tro itod her Inquiries with disrespect
ful indillbronoo sho caught him by tho
back ot his luokct and twirled him
round until lie camo up astonished
and polite. Sho had her baggage
ohockod proporly, got hor oheoks and
walked away through the staring and
astonished crowd as unconscious and
indifferent as it she was still on her
native plains of tho Gulf ooast. Thon
sho attonded to the family, purchas
ing thoir food, thoir tiokots, and saw
them sate on tho proper train.
Tho old man, the father of this
handsome young Amazon, is one of-
vl.u vlwMtn ia - t ! Jiut..
He was one of Sam Houston's host bo
loved companions, and a veteran of
some forty yoars ago. He is now
helpless and without means. The ter
rible storm of last winter, which
wreckod bo many of thocitios on tho
ooast ot Texas, mado this eld maa s
pauper. From the wreck of their
once nmplo estate, sufficient moans
had been saved to pay thoir way to
Calilornia, where thoy have family
friends, and this young girl was tho
Moses who resolved to oonduot the
helpless ones to their homo. Her per
fect beauty attracted general atten
tion, and hor modest, but determined
business-like air, won respect. No
wonder all the iailroad moo about tho
dopot fell in love with tho tall, hand
some Texan girl under the Mexican
sombroro. Omaha paper.
Uow to Tell a Nkvt Skwinq Machine
FROM AN 0I.D 0NB WORKKD OVKR. Wheeler
& Wilson side-food will number about 900,
000 oa cloth plate sad bed-cutlng where
cloth pressor arm is screwed on. The back--feed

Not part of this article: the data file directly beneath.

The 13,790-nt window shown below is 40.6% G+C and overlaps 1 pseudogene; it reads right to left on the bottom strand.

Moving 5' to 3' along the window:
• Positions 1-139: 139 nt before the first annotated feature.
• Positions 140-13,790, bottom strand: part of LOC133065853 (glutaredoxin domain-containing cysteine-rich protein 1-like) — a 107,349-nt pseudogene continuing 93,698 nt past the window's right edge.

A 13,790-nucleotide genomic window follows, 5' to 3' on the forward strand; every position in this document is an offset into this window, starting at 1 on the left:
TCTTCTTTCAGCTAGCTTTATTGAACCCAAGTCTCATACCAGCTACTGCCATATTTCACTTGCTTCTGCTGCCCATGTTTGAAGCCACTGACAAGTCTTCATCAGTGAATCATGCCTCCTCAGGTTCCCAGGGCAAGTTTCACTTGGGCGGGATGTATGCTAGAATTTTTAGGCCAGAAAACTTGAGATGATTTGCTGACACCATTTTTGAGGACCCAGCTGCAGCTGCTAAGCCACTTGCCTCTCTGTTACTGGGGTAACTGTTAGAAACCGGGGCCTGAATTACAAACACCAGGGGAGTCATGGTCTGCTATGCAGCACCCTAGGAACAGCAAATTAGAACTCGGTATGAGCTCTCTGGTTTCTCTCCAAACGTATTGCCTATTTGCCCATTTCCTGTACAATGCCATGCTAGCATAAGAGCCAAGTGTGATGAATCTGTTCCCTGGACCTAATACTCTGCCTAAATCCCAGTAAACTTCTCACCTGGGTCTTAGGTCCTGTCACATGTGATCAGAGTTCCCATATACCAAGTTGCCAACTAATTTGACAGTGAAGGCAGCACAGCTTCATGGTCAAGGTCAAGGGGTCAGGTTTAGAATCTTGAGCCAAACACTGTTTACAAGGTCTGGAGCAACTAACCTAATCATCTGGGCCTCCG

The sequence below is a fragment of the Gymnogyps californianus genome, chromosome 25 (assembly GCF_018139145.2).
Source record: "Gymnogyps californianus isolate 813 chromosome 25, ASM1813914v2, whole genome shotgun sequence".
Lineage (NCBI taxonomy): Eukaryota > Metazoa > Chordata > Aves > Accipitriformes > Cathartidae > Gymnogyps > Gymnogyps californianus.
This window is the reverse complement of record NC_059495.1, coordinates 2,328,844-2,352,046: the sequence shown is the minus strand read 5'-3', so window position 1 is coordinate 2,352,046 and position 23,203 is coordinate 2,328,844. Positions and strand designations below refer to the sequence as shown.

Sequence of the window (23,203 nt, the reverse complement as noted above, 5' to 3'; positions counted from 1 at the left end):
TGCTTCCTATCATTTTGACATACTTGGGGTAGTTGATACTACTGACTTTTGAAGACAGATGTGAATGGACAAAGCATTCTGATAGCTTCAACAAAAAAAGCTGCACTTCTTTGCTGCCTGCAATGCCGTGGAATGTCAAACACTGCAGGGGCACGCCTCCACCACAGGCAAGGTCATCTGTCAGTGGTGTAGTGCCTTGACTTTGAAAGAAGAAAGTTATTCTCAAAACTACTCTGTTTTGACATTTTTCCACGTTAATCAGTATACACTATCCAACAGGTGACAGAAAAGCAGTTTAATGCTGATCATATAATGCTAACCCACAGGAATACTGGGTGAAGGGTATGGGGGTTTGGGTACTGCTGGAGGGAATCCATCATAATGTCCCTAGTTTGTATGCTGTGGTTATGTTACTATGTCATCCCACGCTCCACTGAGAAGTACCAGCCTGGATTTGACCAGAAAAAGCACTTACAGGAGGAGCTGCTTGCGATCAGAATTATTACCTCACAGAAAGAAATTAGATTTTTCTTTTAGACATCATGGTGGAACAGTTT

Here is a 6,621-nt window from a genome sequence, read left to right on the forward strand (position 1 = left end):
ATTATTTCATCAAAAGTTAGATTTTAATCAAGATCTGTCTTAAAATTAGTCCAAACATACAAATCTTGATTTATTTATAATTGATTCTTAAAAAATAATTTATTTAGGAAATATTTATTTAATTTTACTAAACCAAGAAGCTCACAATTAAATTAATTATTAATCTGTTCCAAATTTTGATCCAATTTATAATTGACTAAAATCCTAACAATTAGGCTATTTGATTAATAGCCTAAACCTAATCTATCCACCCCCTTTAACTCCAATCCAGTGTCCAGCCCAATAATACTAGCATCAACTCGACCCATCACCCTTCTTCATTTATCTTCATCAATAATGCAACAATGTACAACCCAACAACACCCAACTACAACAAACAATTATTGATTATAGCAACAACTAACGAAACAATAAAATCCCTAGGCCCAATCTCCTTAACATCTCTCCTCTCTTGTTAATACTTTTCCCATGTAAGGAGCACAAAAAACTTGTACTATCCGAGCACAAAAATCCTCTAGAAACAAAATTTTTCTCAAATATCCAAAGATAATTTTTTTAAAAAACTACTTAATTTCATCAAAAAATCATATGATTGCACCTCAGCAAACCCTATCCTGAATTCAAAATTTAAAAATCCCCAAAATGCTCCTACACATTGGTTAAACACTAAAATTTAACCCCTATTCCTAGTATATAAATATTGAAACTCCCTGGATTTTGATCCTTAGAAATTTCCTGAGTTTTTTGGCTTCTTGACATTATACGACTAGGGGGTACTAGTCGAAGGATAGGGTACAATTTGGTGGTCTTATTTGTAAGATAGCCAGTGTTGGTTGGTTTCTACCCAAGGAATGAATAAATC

machine first came Into market la 1873,.
and, consequently, all are oen.
Singer, If new, will tura back on hinges
and Dumber about 900,000 Dear stitch set.
screw, aod oa diflereut parts of the casting
under the maobioe.
Howe will regulate stitch above the table
and Dumber 600,000 and npward on slide
plate aod bed-castiog at front end of shuttle
Floreoce will bare clntb pressor arm on'
loft of needle arm and Dumber 140,000 aod',
upward oa cloth plate aud cast rim under
Grover t Baker cboin stitch U best told
by tho Dumber, while the lock stitch No. &
can be readily by its having round needle
arm and clotb presser bars aod and cloth
presser spring enclosed la face plate, and.
numbering f.00,000 and npward-oo slide plate-
aod bed-casting wider the front slide plates
and bed-casting are the same and Dot less.
lhan the above uomber.
By following the above rales do one need.
have an old worthless machine sold them.
Oo Saturday afternoon last about three
milos from Jefferson, as Eddie Reeves, a boy
of thirteen years of age, while driving-
team, was thrown from the wagon, between-
the borses, where be was kicked aod serious
ly injured before be could be extricated. Dr.
Smith, of Jeftersoo, was called aod found the
under jaw broken irv three places with other
portions of the bead aud face braised aod
mangled. The setting of tbe aw was mont
difficult, and much inconvenience mas re
sult. Tbe voaog maa is suffering very much,
but it is not estimated that the wounds will
Coos Bay Record : Mormon preaching
appears to be tbe proper thing at Myrtle
Point oa the Coqullle about Dow. Bre
con verts are being made amonir the you up
folks. If we were tbe father of those youri?
folks we would bur a well developed mu!o
and back biro up to that preacher and tick la
bial wita a shir? sUek sstil he'd p?2 Tesi
0 hii natural prupensitv.""